Net Neutrality in Europe in danger

Net neutrality is the principle that Internet Service Providers should treat all data on the Internet equally. It’s about minimising the restrictions on which parts of the Internet you can access. And it’s about allowing startups to compete with big Internet firms and supporting innovation in the digital economy.

Shortly before the European Parliament elections last May, MEPs voted with a large majority in favour of net neutrality. The vote was a major step towards protecting the open internet in Europe. But then the European Council – which is made up of the Member states of the European Union – hammered out their version of what net neutrality rules they wanted. And it turns out that their version of net neutrality is not worthy of that name.

The Council’s text could allow Internet Service Providers to charge customers and companies extra for receiving and delivering different types of online services. Only those who pay more will have easy access to an audience online. It would also authorise blocking of lawful content. This is completely counter to net neutrality and contradicts the Parliament’s position.

The Council and the Parliament have been negotiating the final text of the new net neutrality rules for the last few months. And we’ve seen the Parliament give in to the Council’s demands time and again while the Council has given up almost nothing. The Parliament have even conceded on the definition of net neutrality. The phrase net neutrality isn’t even in the most recent working text. The Council has successfully replaced it with a vague “open internet” which suggests there is a “non-open” Internet, which is worrying.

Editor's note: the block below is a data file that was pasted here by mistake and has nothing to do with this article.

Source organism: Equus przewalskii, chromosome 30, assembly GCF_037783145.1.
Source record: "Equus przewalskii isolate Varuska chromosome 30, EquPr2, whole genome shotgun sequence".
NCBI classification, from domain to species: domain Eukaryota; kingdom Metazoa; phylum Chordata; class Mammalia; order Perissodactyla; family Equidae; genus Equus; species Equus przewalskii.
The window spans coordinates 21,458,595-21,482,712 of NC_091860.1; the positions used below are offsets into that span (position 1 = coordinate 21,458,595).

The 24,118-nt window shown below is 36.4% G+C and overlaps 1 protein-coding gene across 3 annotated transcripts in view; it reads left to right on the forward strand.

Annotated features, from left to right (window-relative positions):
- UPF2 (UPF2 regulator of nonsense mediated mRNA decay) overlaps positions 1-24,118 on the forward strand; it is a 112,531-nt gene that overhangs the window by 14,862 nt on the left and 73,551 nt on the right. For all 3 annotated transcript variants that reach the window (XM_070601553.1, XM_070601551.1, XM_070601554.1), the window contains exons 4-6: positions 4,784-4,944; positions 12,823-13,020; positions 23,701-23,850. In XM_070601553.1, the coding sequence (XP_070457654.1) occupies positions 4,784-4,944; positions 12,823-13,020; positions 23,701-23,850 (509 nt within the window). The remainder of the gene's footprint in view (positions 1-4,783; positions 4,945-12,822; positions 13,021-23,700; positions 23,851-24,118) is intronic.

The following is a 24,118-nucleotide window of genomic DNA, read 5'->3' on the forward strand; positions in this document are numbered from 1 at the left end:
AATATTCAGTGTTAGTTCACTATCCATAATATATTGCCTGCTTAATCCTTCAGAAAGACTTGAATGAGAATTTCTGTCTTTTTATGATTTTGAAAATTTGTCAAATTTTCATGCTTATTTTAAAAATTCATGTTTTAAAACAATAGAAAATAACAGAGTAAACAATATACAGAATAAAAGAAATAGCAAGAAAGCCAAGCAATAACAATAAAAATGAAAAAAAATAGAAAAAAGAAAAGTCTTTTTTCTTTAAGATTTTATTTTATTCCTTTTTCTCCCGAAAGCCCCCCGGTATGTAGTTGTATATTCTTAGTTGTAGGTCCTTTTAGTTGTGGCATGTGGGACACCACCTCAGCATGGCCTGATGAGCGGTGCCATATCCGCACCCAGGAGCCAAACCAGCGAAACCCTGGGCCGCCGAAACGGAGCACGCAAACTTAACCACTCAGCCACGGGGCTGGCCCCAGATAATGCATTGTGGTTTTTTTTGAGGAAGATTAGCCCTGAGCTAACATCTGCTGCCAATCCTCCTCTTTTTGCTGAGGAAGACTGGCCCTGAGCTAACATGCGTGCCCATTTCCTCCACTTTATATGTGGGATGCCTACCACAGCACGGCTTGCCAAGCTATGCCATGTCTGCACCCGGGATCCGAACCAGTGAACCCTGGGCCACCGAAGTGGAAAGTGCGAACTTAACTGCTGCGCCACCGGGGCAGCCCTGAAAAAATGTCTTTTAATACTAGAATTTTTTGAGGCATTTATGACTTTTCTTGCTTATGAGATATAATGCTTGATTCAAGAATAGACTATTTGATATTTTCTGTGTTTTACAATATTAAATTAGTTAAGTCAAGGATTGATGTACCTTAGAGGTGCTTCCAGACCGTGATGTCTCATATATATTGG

If the Council gets their way then net neutrality in Europe will be under extreme threat. The next negotiations are set for 29th June. Until now MEPs haven’t heard a lot from European citizens about why they need to stand up for their previous position in support of net neutrality. They need to hear from us now so they know that this is something European citizens care about.

Can you email and tweet the MEPs who are negotiating on net neutrality? You can choose to contact an MEP from the UK using the ‘Filter by country’ menu.

EDRi (European Digital Rights) have been doing outstanding work tracking and campaigning on European net neutrality proposals. EDRi campaigns for digital rights in the EU and ORG is one of their members. Find out more about their excellent work on their website.